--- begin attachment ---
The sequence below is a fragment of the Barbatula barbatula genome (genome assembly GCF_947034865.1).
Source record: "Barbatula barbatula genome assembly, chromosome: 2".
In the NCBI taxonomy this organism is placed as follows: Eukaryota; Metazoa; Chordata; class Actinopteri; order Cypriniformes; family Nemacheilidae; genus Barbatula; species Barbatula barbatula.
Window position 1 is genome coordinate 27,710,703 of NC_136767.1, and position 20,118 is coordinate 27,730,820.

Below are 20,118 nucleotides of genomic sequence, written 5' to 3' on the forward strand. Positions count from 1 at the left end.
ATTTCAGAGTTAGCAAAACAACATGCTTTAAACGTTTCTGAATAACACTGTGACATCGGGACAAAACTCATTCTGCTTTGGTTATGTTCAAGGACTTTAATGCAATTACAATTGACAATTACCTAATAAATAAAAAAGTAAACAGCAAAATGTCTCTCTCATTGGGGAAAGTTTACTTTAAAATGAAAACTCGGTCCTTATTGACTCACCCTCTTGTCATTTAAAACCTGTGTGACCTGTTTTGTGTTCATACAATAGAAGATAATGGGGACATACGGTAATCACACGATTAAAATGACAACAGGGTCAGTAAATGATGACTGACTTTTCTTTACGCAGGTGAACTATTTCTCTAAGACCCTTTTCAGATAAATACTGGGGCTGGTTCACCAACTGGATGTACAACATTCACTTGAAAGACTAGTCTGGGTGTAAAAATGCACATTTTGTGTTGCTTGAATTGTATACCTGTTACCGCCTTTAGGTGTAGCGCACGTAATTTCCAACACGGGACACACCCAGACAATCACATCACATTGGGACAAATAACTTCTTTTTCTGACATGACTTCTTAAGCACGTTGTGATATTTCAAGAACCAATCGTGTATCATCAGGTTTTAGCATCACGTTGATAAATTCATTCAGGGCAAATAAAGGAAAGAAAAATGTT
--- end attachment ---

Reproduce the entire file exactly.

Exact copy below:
The sequence below is a fragment of the Barbatula barbatula genome (genome assembly GCF_947034865.1).
Source record: "Barbatula barbatula genome assembly, chromosome: 2".
In the NCBI taxonomy this organism is placed as follows: Eukaryota; Metazoa; Chordata; class Actinopteri; order Cypriniformes; family Nemacheilidae; genus Barbatula; species Barbatula barbatula.
Window position 1 is genome coordinate 27,710,703 of NC_136767.1, and position 20,118 is coordinate 27,730,820.

Below are 20,118 nucleotides of genomic sequence, written 5' to 3' on the forward strand. Positions count from 1 at the left end.
ATTTCAGAGTTAGCAAAACAACATGCTTTAAACGTTTCTGAATAACACTGTGACATCGGGACAAAACTCATTCTGCTTTGGTTATGTTCAAGGACTTTAATGCAATTACAATTGACAATTACCTAATAAATAAAAAAGTAAACAGCAAAATGTCTCTCTCATTGGGGAAAGTTTACTTTAAAATGAAAACTCGGTCCTTATTGACTCACCCTCTTGTCATTTAAAACCTGTGTGACCTGTTTTGTGTTCATACAATAGAAGATAATGGGGACATACGGTAATCACACGATTAAAATGACAACAGGGTCAGTAAATGATGACTGACTTTTCTTTACGCAGGTGAACTATTTCTCTAAGACCCTTTTCAGATAAATACTGGGGCTGGTTCACCAACTGGATGTACAACATTCACTTGAAAGACTAGTCTGGGTGTAAAAATGCACATTTTGTGTTGCTTGAATTGTATACCTGTTACCGCCTTTAGGTGTAGCGCACGTAATTTCCAACACGGGACACACCCAGACAATCACATCACATTGGGACAAATAACTTCTTTTTCTGACATGACTTCTTAAGCACGTTGTGATATTTCAAGAACCAATCGTGTATCATCAGGTTTTAGCATCACGTTGATAAATTCATTCAGGGCAAATAAAGGAAAGAAAAATGTT